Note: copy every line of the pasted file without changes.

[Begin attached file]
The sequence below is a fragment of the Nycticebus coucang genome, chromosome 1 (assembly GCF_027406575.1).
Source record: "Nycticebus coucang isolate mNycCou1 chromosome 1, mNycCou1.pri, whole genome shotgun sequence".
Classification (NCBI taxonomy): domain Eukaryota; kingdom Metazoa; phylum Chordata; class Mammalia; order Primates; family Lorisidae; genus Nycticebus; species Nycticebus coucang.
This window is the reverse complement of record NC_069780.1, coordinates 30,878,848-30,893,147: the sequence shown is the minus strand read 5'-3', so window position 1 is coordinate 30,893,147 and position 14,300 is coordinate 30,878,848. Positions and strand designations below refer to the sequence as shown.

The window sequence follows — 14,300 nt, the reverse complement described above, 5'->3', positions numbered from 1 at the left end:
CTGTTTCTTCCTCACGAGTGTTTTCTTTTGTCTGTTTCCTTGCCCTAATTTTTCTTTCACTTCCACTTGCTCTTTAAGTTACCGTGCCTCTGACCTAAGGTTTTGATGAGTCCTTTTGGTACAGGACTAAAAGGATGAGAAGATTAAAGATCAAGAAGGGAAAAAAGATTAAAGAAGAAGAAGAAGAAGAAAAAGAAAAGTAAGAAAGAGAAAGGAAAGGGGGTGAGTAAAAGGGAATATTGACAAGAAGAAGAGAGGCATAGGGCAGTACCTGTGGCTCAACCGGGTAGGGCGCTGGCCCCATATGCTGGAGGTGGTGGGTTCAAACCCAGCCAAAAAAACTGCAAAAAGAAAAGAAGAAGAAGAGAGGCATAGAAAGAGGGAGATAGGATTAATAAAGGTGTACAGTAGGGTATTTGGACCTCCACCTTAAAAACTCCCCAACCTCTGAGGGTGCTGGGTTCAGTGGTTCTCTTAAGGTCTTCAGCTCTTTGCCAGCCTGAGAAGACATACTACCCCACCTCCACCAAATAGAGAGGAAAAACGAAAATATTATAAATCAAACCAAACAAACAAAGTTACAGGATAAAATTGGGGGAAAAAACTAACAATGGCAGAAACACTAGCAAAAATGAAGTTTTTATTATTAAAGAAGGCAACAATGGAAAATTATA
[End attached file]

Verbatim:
The sequence below is a fragment of the Nycticebus coucang genome, chromosome 1 (assembly GCF_027406575.1).
Source record: "Nycticebus coucang isolate mNycCou1 chromosome 1, mNycCou1.pri, whole genome shotgun sequence".
Classification (NCBI taxonomy): domain Eukaryota; kingdom Metazoa; phylum Chordata; class Mammalia; order Primates; family Lorisidae; genus Nycticebus; species Nycticebus coucang.
This window is the reverse complement of record NC_069780.1, coordinates 30,878,848-30,893,147: the sequence shown is the minus strand read 5'-3', so window position 1 is coordinate 30,893,147 and position 14,300 is coordinate 30,878,848. Positions and strand designations below refer to the sequence as shown.

The window sequence follows — 14,300 nt, the reverse complement described above, 5'->3', positions numbered from 1 at the left end:
CTGTTTCTTCCTCACGAGTGTTTTCTTTTGTCTGTTTCCTTGCCCTAATTTTTCTTTCACTTCCACTTGCTCTTTAAGTTACCGTGCCTCTGACCTAAGGTTTTGATGAGTCCTTTTGGTACAGGACTAAAAGGATGAGAAGATTAAAGATCAAGAAGGGAAAAAAGATTAAAGAAGAAGAAGAAGAAGAAAAAGAAAAGTAAGAAAGAGAAAGGAAAGGGGGTGAGTAAAAGGGAATATTGACAAGAAGAAGAGAGGCATAGGGCAGTACCTGTGGCTCAACCGGGTAGGGCGCTGGCCCCATATGCTGGAGGTGGTGGGTTCAAACCCAGCCAAAAAAACTGCAAAAAGAAAAGAAGAAGAAGAGAGGCATAGAAAGAGGGAGATAGGATTAATAAAGGTGTACAGTAGGGTATTTGGACCTCCACCTTAAAAACTCCCCAACCTCTGAGGGTGCTGGGTTCAGTGGTTCTCTTAAGGTCTTCAGCTCTTTGCCAGCCTGAGAAGACATACTACCCCACCTCCACCAAATAGAGAGGAAAAACGAAAATATTATAAATCAAACCAAACAAACAAAGTTACAGGATAAAATTGGGGGAAAAAACTAACAATGGCAGAAACACTAGCAAAAATGAAGTTTTTATTATTAAAGAAGGCAACAATGGAAAATTATA